Placed at the entry point of the fort wall of Old Patan on the banks of the Saraswati, the Kalika temple was built 1,000 years ago by Siddharaj Jaisingh Solanki. And the Goddess sustains the people of the city by her mere presence even today.
Wandering within the fort-walled city of Patan situated on the banks of the Saraswati in Gujarat can be a historical revelation. Here is a city which has seen much life and struggle. Now it has a quiet rhythm, not prone to the anxieties of a place like Gujarat's Ahmedabad. You can walk around to your heart's content and centuries simply fall away from one's consciousness.
Patan was founded in 746 A.D. by a Jain hero, Vanaraj Chavda, who built the Panchasara Parshvanath temple. It was a good beginning, for today we come across more than a hundred Jain temples in the city, despite centuries of destruction by invading iconoclasts. The Chavda dynasty came to an end in 942 A.D. when Samantsingh Chavda's nephew Mulraj I Solanki assassinated him and crowned himself the king. Though Solanki period (942 to 1244 A.D.) saw Patan rise to dizzy heights in temple architecture (Jain and Vedic), it was during Bhimdev I Solanki's rule that Mohammed Ghazni invaded Patan and went to Somnath and destroyed it for the first time (he was to do it 16 more times). Bhimdev rebuilt it. During the Solanki rule, Patan became a famous trading centre with legendary institutes of learning. The Solankis were followed by the Waghelas who reigned for 60 years.
During the reign of Sarangdev Waghela in the 14th century, Gujarat was invaded many times. When Karandev was the ruler, Ulugh Khan, commander of Alauddin Khilji looted and destroyed Patan completely and the city could never rise again to its former glory. Further, the people received a psychological setback when the invading soldiers seized Queen Kamaladevi and forced her to become Sultan Alauddin's begum in Delhi. Ahmed Shah founded Ahmedabad in 1412 A.D. and Gujarat's capital was shifted to Ahmedabad from Patan in 1468. With this, the famed city of Patan, once praised for its step-wells (the Rani-ni-Vav or Queen's Step-well is a tourist must) and temples, became a lost footnote in the history of India.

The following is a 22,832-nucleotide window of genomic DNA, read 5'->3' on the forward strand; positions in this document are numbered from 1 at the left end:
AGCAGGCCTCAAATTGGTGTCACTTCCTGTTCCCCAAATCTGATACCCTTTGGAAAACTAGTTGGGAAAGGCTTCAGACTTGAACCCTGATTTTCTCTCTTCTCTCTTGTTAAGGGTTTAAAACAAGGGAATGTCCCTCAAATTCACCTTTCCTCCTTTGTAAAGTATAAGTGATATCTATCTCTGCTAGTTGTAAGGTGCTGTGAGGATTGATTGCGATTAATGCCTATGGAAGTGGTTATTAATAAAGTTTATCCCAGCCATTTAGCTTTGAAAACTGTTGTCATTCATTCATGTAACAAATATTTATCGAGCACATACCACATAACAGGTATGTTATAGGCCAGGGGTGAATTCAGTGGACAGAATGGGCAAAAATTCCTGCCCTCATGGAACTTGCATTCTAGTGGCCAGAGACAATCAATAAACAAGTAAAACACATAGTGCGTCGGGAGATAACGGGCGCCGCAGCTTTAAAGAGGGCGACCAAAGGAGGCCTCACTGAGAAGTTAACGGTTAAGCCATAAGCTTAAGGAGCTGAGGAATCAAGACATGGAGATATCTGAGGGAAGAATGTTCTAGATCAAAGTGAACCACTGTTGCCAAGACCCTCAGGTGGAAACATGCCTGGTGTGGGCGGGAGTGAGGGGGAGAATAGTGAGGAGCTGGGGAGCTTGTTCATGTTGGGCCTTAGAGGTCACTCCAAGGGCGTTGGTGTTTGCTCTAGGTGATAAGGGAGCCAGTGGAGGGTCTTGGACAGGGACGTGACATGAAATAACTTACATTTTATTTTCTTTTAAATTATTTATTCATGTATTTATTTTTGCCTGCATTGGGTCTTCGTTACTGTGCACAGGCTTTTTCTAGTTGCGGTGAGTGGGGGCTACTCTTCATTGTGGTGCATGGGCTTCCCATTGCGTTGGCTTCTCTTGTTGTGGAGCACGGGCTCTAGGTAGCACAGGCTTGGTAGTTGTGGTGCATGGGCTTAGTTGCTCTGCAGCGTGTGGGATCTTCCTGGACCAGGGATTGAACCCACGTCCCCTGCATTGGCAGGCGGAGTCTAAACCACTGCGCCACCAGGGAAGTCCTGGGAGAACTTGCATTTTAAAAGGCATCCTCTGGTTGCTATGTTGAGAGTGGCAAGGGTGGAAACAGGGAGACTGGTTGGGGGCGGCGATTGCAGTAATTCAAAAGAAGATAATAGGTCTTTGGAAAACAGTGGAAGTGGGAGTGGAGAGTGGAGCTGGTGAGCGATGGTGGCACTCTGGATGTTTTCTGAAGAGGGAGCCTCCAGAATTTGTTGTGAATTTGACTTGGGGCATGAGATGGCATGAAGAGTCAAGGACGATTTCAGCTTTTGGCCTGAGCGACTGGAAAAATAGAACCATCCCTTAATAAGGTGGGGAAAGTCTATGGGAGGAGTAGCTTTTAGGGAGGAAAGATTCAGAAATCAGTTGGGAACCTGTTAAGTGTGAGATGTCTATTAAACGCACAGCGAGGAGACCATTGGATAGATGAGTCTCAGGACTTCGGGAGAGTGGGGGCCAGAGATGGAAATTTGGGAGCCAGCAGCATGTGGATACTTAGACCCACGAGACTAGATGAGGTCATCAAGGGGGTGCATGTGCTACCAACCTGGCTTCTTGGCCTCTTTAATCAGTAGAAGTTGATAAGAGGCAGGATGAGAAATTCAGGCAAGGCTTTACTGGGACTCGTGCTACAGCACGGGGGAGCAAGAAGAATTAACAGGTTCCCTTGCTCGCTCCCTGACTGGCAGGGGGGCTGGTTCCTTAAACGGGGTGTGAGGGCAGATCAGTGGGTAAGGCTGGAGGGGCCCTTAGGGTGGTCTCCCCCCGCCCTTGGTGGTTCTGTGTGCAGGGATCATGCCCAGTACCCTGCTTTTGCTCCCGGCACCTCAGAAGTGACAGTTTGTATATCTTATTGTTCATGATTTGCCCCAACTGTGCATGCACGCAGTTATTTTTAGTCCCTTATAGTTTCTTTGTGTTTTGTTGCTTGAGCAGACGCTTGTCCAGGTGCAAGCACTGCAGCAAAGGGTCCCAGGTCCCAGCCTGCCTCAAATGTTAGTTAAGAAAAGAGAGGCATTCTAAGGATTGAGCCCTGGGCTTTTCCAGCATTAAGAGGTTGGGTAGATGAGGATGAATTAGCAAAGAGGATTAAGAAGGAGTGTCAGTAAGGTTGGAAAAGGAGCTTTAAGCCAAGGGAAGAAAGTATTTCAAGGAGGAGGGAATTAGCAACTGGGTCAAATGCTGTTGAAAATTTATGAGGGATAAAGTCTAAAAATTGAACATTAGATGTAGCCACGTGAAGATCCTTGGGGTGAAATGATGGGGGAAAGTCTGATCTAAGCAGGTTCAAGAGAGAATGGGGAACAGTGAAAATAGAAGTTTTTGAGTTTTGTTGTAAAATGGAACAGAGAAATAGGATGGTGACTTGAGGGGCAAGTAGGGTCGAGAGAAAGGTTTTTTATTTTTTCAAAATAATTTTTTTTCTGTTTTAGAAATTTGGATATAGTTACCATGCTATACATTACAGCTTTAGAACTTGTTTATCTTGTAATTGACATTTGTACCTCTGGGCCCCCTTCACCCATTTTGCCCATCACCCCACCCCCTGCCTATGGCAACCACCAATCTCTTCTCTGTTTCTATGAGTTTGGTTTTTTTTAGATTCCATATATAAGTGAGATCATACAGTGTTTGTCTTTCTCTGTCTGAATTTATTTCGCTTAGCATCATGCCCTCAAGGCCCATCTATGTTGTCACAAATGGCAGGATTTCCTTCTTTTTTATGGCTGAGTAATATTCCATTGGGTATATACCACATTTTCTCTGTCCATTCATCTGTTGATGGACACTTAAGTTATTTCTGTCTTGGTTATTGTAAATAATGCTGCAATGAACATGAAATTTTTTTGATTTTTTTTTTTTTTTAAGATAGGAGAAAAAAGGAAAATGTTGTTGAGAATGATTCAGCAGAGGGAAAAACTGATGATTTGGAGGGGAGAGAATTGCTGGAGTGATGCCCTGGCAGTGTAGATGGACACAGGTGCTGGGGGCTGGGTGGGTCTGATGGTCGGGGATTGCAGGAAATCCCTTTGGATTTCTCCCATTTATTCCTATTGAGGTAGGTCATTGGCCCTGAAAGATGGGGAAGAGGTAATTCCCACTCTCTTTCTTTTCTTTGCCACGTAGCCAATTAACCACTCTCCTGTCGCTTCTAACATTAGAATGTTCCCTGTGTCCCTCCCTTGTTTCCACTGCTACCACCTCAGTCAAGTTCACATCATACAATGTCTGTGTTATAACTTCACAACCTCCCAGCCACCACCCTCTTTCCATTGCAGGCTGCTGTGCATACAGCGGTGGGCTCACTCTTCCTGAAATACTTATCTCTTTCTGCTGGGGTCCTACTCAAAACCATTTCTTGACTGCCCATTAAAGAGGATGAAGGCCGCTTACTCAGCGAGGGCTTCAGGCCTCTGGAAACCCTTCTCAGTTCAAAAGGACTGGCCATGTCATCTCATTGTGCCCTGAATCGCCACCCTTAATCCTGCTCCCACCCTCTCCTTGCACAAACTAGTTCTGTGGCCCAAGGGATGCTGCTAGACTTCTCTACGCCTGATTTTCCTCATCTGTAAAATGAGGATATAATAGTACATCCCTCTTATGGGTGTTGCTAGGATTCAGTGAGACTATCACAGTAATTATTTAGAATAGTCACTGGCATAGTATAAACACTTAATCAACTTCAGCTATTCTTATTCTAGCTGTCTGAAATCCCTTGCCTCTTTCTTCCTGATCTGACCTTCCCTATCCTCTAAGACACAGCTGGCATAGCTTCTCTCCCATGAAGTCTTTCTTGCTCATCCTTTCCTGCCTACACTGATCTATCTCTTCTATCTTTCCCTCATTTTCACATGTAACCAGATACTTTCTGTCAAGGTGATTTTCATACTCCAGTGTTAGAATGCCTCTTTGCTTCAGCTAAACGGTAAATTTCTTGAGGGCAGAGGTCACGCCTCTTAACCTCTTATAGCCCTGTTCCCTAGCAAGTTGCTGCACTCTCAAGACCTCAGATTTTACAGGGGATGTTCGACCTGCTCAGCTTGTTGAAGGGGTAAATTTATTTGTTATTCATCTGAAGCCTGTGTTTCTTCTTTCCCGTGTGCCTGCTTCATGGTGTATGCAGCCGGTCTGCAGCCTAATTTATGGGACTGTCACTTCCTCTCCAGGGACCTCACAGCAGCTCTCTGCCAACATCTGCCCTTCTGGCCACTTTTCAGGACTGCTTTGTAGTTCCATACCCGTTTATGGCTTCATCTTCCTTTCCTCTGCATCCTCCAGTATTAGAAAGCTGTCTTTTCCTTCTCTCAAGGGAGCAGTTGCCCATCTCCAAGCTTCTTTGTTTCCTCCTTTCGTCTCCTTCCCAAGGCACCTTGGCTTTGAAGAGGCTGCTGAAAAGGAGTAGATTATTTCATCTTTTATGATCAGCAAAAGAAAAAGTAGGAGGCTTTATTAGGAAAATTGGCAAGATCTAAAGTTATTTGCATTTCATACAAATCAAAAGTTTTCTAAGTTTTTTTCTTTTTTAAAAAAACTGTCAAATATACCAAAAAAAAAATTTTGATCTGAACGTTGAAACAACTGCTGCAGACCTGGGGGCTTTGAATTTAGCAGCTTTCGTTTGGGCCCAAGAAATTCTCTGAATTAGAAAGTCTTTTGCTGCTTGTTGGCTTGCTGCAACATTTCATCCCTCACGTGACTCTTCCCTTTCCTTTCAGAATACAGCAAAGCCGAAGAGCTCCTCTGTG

Through all these years of attack and defence and licking the wounds of defeat and conversion, the people never lost their faith in the guardian-deity of Patan. Built 1,000 years ago by Siddharaj Jaisingh Solanki, Kalika has sustained the people by her mere presence, and they pay homage to her even today with great faith.
As I walk into the huge temple area (4,000 square feet), right on the fort wall is the image of Mahakali. Only the face is visible, and the nose-ring shines brilliant. She is Simhavahini and is decorated in red. A stone-studded crown gleams on her head. Beautiful fresh flower garlands cover her and her mount, the lion, is visible. The young priest intones the archana, with clear enunciation. He is followed by the singing of evening aarti by the assembled devotees.
Moving towards the right, one comes upon the image of Bhadrakali. Actually, she is a gentle saumya form sculpted in marble. Next to her is a colorfully decorated Mahishasura Mardhini. I am told by the trustee that a secret underground passage from the sanctum sanctorum leads straight to the town of Siddhupur-on-Saraswati, 60 kilometres away. All the deities face a vast, open area with a huge havan-kund. Havans are performed regularly and even Muslims take part in them. Centuries of togetherness have erased the bitterness of the past, and a fine integration has taken place.
On the wall enclosing this area are old-time panels: a rishi performing tapasya, snake-men and women cast in marble, Durga holding court with trishul in hand. It is chastening to realize the basic unity of the nation, and, how Durga has pervaded the Indian sub-continent as the victorious deity whether in Jain Gujarat or Vedic Thanjavur. My mind rushes back to the eight-armed Durga in Tamil Nadu's Pazhayarai, the capital of ancient Cholas (before it was moved to Uraiyur, Gangaikonda Cholapuram, etc.) standing upon Mahisha. She carries weapons such as the trident, bow, ankusa and the discus. She had originally been in the palace of the Cholas but the rulers had set her up next to the fort wall at sometime. Durga has been the warrior's inspiration and guardian everywhere. Where have the kingdoms gone, and whither the warring armies? But Kalika is here, pervading a rare peace in the Patan temple (like the eight-armed Durga in Pazhayari). I salute and withdraw after watching the lovely parrots peeping out of their hollows in the wooded trunk of the ancient neem tree whose leaves bid me goodbye as I step out into the heroic dust of ancient Patan.